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Saudi women

Saudi women and Western smear campaigns

Baina al-Mulhim

Published: Updated:

Saudi women are experiencing an unprecedented period of empowerment today, in light of the historic gains they have made during the reign of King Salman bin Abdulaziz Al Saud, Custodian of the Two Holy Mosques. The gains and achievements for women in various fields have helped empower Saudi women, tap their potential, strengthen their status, and grant them more rights on the road to gender equality. These factors have allowed women to play an important role in development in view of achieving the objectives of Vision 2030, placing women as true partners along with men in the development of the country, and doubling their participation in the labor market from 17 percent to 31 percent. These are the outcomes of the reform program led by HRH Crown Prince Mohammed bin Salman, the godfather of Vision 2030, whose achievement he saw as dependent on empowering women to help drive development in Saudi Arabia.

Many human rights and legislative resolutions, regulations, and reforms have been issued to promote women's rights and participation in work, such that their scientific, educational, professional and leadership opportunities have become equal to those of their male compatriots. Women have participated in many developmental paths, held numerous positions in the public and private sectors, run for municipal councils and commerce chambers, become shura and regional council members, held senior leadership and diplomatic positions, represented the Kingdom at international events, and they are here to stay in finance and entrepreneurship.

Nevertheless, we must realize that today we are witnessing a different approach toward the Western world and its institutions and lobbyists, and its media and activists. They want to reinforce a certain image of Saudi Arabia. The issue was never about women's rights or empowerment, rather it is an intense political and media campaign, painting Saudi Arabia as a country of persecution and human rights violations, regardless of Saudi measures to grant rights and empower women. This propaganda campaign is supported by countries such as Canada, and reinforced by some of Saudi Arabia’s neighbors and the Muslim Brotherhood, who think they can embarrass the Kingdom. This ongoing plot coincides with the rise of HRH Crown Prince Mohammed bin Salman, a figure who is now a stranger to none thanks to his far-reaching Vision 2030; this is nothing but a smear campaign targeting his efforts to develop Saudi Arabia.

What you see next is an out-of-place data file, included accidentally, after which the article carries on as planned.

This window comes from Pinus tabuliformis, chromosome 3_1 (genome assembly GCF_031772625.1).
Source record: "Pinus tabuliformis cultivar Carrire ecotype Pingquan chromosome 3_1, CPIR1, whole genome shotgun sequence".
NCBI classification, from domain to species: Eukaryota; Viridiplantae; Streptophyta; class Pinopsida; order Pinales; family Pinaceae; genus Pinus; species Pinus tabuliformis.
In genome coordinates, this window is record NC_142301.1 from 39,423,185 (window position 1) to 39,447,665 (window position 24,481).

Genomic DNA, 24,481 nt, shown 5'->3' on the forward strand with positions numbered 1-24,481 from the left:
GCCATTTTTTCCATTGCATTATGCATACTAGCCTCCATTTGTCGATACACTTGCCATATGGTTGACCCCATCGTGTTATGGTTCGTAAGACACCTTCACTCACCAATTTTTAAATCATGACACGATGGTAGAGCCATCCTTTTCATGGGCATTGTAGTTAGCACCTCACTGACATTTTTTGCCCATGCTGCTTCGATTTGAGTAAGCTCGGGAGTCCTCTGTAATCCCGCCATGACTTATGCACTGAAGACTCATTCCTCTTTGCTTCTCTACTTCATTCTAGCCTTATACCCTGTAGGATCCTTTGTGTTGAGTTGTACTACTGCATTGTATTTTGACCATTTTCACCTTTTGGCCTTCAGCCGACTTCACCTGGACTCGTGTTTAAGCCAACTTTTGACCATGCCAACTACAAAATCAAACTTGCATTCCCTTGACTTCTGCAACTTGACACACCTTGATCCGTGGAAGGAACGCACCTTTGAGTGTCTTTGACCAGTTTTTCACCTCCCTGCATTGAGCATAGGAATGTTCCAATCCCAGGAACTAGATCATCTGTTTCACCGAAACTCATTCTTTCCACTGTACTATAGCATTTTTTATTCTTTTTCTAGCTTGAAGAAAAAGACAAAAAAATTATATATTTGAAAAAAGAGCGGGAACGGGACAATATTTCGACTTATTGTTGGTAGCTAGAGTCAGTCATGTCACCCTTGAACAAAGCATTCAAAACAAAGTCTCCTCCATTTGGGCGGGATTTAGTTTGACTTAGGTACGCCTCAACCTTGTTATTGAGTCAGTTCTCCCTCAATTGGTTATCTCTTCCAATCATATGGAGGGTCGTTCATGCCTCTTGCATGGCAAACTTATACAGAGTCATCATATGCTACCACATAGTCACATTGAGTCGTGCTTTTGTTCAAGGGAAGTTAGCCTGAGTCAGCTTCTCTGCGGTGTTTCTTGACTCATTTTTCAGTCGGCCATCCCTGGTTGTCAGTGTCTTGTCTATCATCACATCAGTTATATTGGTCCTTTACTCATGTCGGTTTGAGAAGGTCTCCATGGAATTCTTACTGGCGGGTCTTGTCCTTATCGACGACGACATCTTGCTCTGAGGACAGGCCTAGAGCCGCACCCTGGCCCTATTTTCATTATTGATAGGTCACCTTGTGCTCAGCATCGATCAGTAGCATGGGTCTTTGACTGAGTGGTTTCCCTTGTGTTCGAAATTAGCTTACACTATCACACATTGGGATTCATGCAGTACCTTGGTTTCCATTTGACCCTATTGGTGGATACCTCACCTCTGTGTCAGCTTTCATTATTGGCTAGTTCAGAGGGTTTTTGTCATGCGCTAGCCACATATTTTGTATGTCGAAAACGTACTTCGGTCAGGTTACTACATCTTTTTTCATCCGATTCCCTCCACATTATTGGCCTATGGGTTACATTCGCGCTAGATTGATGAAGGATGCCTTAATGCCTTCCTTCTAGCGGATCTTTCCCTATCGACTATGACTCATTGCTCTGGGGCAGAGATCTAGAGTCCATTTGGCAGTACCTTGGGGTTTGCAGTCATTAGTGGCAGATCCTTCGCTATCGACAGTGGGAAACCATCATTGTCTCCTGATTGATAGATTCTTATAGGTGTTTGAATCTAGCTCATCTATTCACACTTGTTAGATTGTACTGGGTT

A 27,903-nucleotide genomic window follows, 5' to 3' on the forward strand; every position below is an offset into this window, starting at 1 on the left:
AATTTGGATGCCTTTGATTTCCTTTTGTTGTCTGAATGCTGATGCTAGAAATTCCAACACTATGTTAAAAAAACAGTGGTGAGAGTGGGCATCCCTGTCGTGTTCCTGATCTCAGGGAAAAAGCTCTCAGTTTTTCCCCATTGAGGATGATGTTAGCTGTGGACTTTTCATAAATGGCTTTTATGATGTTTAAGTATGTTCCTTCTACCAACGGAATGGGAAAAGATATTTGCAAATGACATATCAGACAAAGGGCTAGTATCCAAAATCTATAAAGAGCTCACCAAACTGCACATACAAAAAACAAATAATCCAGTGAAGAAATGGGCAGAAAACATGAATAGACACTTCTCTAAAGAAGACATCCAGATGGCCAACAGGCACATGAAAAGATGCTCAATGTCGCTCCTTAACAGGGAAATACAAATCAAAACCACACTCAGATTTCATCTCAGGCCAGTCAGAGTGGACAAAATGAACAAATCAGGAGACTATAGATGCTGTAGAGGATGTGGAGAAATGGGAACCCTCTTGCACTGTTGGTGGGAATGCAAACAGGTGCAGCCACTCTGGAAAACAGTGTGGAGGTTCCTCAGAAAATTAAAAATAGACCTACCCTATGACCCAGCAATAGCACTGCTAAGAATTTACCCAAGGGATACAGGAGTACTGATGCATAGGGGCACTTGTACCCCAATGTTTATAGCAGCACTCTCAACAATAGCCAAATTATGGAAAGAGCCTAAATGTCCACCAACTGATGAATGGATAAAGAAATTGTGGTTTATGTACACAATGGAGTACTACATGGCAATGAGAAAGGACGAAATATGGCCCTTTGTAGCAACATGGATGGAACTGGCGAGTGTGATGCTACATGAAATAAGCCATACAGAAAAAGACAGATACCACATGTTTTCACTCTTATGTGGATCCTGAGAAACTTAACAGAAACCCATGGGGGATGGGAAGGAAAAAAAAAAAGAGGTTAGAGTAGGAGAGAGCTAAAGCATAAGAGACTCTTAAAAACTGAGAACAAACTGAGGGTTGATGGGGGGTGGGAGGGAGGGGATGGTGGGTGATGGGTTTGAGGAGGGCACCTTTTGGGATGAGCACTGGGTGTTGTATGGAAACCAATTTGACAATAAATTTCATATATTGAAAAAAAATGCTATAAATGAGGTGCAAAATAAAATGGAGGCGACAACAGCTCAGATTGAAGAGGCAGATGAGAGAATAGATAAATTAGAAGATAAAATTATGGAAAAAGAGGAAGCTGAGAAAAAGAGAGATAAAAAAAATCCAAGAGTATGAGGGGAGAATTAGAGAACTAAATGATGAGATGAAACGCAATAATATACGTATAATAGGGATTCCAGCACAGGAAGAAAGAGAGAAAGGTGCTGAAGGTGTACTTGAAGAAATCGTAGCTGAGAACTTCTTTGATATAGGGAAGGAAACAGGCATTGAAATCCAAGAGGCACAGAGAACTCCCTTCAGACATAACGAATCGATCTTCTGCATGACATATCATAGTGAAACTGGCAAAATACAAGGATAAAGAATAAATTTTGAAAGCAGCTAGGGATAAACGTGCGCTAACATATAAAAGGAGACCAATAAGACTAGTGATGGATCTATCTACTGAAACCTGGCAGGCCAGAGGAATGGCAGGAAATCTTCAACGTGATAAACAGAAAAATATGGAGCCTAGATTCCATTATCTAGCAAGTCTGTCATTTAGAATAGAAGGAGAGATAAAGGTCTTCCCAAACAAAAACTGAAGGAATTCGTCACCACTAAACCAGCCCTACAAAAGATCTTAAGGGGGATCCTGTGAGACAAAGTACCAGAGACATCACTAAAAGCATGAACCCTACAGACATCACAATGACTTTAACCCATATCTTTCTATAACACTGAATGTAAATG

So, it was no surprise when US Senator Robert Menendez, Chairman of the Senate Foreign Relations Committee, recently announced a draft resolution condemning the politically motivated imprisonment of women and calling for the immediate release of female political prisoners. The draft resolution targeted ten countries around the world, including four countries in the Middle East, one of which is Saudi Arabia!

If we recall the campaigns for women’s right to drive when the attacks were raging, and before that in a number of cases and issues including the ‘Qatif Girl’, and abolishing the male guardianship system. Unfortunately, a minority in Saudi society fed into this image, either manipulated during their studies abroad, or lured into this rhetoric through social media.

Despite all the measures taken by the Kingdom to address existing gaps in women's rights, the West is looking for any opportunity to tarnish the image of the Kingdom, and all of these measures are orchestrated by suspicious intelligence and human rights organizations that exploit events politically. There is evidence of the falseness of these accusations in the contradicting attitude of these Western intelligence institutions towards human rights issues in their own communities, such as in Canada or in countries that openly violate and kill civilians as in Iran or Turkey, where there is resounding silence from this so-called pro-human rights Western community. The contradiction among the instigators of these attacks against Saudi Arabia does not stop there, but the irony is that while they highlighted the case of Rahaf Al-Qunun, they dismissed the case of a Kuwaiti girl who had taken refuge in Germany for the same social reasons as al-Qunun, but they did not care about her nor her cause.

These attempts to exploit issues that harm Saudi Arabia's image are cheap political ploys. The Kingdom is aware of this at the political level and realizes that these social issues should not require a political position, especially since relations with Canada were previously resolved, but the question remains: What have we done and how are we reaching youth who are heavily involved in social media or media outlets owned or financed by countries hostile to the Kingdom?

This article was originally published and translated from Saudi daily al-Riyadh.

Read more:

The inconsistency of human rights organizations

Human rights and the state’s watchful eye

Vision 2030: How to become a leader in human rights through legislative reforms

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